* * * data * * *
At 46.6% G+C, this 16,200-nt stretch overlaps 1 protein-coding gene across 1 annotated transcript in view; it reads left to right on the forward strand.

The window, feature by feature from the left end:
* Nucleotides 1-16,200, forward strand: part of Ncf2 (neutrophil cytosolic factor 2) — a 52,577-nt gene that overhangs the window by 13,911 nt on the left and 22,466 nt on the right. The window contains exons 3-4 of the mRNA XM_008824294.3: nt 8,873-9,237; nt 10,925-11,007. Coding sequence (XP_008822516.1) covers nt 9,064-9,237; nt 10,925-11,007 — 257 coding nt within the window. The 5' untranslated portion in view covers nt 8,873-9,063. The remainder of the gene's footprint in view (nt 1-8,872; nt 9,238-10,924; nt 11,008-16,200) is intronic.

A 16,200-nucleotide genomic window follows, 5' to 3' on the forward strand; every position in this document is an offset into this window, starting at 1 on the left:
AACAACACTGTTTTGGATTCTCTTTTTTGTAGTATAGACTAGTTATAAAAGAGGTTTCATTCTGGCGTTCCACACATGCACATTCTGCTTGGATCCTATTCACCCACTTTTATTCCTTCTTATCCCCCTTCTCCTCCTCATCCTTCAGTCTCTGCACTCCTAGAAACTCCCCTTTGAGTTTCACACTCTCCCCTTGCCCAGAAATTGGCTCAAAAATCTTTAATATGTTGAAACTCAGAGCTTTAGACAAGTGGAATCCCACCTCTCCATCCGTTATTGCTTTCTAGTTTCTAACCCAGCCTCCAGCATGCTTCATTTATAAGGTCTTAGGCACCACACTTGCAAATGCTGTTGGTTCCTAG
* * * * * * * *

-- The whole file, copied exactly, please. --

At 46.6% G+C, this 16,200-nt stretch overlaps 1 protein-coding gene across 1 annotated transcript in view; it reads left to right on the forward strand.

The window, feature by feature from the left end:
* Nucleotides 1-16,200, forward strand: part of Ncf2 (neutrophil cytosolic factor 2) — a 52,577-nt gene that overhangs the window by 13,911 nt on the left and 22,466 nt on the right. The window contains exons 3-4 of the mRNA XM_008824294.3: nt 8,873-9,237; nt 10,925-11,007. Coding sequence (XP_008822516.1) covers nt 9,064-9,237; nt 10,925-11,007 — 257 coding nt within the window. The 5' untranslated portion in view covers nt 8,873-9,063. The remainder of the gene's footprint in view (nt 1-8,872; nt 9,238-10,924; nt 11,008-16,200) is intronic.

A 16,200-nucleotide genomic window follows, 5' to 3' on the forward strand; every position in this document is an offset into this window, starting at 1 on the left:
AACAACACTGTTTTGGATTCTCTTTTTTGTAGTATAGACTAGTTATAAAAGAGGTTTCATTCTGGCGTTCCACACATGCACATTCTGCTTGGATCCTATTCACCCACTTTTATTCCTTCTTATCCCCCTTCTCCTCCTCATCCTTCAGTCTCTGCACTCCTAGAAACTCCCCTTTGAGTTTCACACTCTCCCCTTGCCCAGAAATTGGCTCAAAAATCTTTAATATGTTGAAACTCAGAGCTTTAGACAAGTGGAATCCCACCTCTCCATCCGTTATTGCTTTCTAGTTTCTAACCCAGCCTCCAGCATGCTTCATTTATAAGGTCTTAGGCACCACACTTGCAAATGCTGTTGGTTCCTAG